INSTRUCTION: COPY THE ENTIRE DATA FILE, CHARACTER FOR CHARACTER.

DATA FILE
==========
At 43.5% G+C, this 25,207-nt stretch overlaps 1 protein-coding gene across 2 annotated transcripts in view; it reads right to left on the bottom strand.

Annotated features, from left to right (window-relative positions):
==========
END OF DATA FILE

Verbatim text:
At 43.5% G+C, this 25,207-nt stretch overlaps 1 protein-coding gene across 2 annotated transcripts in view; it reads right to left on the bottom strand.

Annotated features, from left to right (window-relative positions):